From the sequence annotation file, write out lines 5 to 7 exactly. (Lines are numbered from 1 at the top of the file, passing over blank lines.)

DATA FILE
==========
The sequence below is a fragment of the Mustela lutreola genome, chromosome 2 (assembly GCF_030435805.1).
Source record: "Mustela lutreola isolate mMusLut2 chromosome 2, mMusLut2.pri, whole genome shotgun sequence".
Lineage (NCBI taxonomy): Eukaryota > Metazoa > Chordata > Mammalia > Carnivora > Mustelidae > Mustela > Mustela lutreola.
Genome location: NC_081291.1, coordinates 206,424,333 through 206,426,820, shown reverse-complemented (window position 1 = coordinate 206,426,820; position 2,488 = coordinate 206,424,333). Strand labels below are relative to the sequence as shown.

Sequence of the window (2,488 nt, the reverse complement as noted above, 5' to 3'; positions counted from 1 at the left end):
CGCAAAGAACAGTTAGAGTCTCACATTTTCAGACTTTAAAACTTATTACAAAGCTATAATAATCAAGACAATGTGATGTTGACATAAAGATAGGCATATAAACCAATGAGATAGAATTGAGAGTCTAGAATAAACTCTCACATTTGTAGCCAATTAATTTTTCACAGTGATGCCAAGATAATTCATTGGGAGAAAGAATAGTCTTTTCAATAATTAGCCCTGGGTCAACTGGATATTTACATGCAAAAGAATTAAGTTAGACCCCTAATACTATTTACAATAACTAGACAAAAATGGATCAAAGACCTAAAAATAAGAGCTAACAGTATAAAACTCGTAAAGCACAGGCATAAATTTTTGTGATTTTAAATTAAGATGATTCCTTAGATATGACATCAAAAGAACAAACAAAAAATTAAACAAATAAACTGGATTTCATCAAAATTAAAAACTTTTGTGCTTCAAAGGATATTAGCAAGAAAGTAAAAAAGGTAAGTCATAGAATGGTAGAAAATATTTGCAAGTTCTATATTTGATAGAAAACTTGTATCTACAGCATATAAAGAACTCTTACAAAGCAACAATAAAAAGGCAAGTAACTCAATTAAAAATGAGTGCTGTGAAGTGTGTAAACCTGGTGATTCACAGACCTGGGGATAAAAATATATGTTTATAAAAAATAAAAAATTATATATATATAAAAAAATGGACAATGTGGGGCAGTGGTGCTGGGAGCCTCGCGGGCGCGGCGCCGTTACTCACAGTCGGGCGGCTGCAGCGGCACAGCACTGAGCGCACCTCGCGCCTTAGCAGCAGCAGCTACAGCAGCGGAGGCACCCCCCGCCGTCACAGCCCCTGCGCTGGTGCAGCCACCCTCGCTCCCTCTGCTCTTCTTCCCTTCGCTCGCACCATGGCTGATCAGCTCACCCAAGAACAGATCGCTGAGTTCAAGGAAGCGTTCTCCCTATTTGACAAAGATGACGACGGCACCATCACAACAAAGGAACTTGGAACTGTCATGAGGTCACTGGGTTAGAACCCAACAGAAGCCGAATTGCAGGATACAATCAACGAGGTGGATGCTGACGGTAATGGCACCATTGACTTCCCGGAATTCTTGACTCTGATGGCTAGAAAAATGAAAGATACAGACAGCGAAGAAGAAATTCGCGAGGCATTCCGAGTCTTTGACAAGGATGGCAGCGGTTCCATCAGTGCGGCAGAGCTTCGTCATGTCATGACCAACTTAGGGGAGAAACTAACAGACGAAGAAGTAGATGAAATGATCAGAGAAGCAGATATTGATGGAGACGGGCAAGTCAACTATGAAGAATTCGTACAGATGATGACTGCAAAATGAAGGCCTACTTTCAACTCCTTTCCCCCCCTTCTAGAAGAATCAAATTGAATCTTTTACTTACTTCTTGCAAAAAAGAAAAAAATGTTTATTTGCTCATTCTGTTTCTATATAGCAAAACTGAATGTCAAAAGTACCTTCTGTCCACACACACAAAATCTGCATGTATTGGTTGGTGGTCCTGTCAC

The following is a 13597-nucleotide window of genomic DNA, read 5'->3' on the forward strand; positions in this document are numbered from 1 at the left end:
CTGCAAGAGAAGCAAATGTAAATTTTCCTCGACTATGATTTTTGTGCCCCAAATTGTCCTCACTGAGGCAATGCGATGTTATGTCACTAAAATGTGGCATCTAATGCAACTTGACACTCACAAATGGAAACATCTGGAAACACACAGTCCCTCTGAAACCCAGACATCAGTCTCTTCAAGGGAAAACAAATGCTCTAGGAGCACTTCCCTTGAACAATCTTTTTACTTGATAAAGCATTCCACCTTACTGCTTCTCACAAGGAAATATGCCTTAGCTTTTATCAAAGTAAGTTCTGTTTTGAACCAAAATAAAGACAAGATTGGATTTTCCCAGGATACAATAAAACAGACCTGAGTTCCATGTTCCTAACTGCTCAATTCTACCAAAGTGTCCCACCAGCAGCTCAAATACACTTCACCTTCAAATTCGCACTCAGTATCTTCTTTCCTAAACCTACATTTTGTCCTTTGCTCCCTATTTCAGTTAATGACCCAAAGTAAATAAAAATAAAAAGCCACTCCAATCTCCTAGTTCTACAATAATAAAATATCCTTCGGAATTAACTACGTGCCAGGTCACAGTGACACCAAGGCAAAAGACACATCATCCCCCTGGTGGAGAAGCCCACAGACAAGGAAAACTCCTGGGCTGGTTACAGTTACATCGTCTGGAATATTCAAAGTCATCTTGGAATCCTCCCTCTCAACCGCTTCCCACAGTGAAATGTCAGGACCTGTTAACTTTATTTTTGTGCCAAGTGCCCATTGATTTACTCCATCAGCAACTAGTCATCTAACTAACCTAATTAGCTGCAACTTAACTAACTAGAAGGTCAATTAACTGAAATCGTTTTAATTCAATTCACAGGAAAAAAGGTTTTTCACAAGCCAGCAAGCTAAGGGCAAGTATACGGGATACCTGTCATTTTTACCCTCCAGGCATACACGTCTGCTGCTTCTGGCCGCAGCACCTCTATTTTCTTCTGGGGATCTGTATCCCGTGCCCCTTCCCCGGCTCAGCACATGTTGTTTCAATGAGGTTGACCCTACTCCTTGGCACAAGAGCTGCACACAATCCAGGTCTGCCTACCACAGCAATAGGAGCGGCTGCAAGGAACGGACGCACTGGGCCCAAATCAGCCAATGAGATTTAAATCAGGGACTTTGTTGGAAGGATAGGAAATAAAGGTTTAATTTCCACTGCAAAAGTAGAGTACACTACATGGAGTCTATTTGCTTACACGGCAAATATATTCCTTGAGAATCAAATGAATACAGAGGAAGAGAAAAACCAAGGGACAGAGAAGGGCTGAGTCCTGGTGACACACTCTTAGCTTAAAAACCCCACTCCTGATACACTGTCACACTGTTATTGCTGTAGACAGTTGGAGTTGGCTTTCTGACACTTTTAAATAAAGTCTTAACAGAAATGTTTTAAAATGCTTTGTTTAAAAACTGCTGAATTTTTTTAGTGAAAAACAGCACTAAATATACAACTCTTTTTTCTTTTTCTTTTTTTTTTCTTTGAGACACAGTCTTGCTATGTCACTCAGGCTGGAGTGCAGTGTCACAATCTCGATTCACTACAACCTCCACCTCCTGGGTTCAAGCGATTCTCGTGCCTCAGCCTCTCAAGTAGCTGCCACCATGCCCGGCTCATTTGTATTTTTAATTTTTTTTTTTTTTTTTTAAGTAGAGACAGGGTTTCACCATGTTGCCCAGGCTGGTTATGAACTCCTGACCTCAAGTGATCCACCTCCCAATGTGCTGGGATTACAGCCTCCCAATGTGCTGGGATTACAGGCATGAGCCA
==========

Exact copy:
Sequence of the window (2,488 nt, the reverse complement as noted above, 5' to 3'; positions counted from 1 at the left end):
CGCAAAGAACAGTTAGAGTCTCACATTTTCAGACTTTAAAACTTATTACAAAGCTATAATAATCAAGACAATGTGATGTTGACATAAAGATAGGCATATAAACCAATGAGATAGAATTGAGAGTCTAGAATAAACTCTCACATTTGTAGCCAATTAATTTTTCACAGTGATGCCAAGATAATTCATTGGGAGAAAGAATAGTCTTTTCAATAATTAGCCCTGGGTCAACTGGATATTTACATGCAAAAGAATTAAGTTAGACCCCTAATACTATTTACAATAACTAGACAAAAATGGATCAAAGACCTAAAAATAAGAGCTAACAGTATAAAACTCGTAAAGCACAGGCATAAATTTTTGTGATTTTAAATTAAGATGATTCCTTAGATATGACATCAAAAGAACAAACAAAAAATTAAACAAATAAACTGGATTTCATCAAAATTAAAAACTTTTGTGCTTCAAAGGATATTAGCAAGAAAGTAAAAAAGGTAAGTCATAGAATGGTAGAAAATATTTGCAAGTTCTATATTTGATAGAAAACTTGTATCTACAGCATATAAAGAACTCTTACAAAGCAACAATAAAAAGGCAAGTAACTCAATTAAAAATGAGTGCTGTGAAGTGTGTAAACCTGGTGATTCACAGACCTGGGGATAAAAATATATGTTTATAAAAAATAAAAAATTATATATATATAAAAAAATGGACAATGTGGGGCAGTGGTGCTGGGAGCCTCGCGGGCGCGGCGCCGTTACTCACAGTCGGGCGGCTGCAGCGGCACAGCACTGAGCGCACCTCGCGCCTTAGCAGCAGCAGCTACAGCAGCGGAGGCACCCCCCGCCGTCACAGCCCCTGCGCTGGTGCAGCCACCCTCGCTCCCTCTGCTCTTCTTCCCTTCGCTCGCACCATGGCTGATCAGCTCACCCAAGAACAGATCGCTGAGTTCAAGGAAGCGTTCTCCCTATTTGACAAAGATGACGACGGCACCATCACAACAAAGGAACTTGGAACTGTCATGAGGTCACTGGGTTAGAACCCAACAGAAGCCGAATTGCAGGATACAATCAACGAGGTGGATGCTGACGGTAATGGCACCATTGACTTCCCGGAATTCTTGACTCTGATGGCTAGAAAAATGAAAGATACAGACAGCGAAGAAGAAATTCGCGAGGCATTCCGAGTCTTTGACAAGGATGGCAGCGGTTCCATCAGTGCGGCAGAGCTTCGTCATGTCATGACCAACTTAGGGGAGAAACTAACAGACGAAGAAGTAGATGAAATGATCAGAGAAGCAGATATTGATGGAGACGGGCAAGTCAACTATGAAGAATTCGTACAGATGATGACTGCAAAATGAAGGCCTACTTTCAACTCCTTTCCCCCCCTTCTAGAAGAATCAAATTGAATCTTTTACTTACTTCTTGCAAAAAAGAAAAAAATGTTTATTTGCTCATTCTGTTTCTATATAGCAAAACTGAATGTCAAAAGTACCTTCTGTCCACACACACAAAATCTGCATGTATTGGTTGGTGGTCCTGTCAC

The following is a 13597-nucleotide window of genomic DNA, read 5'->3' on the forward strand; positions in this document are numbered from 1 at the left end: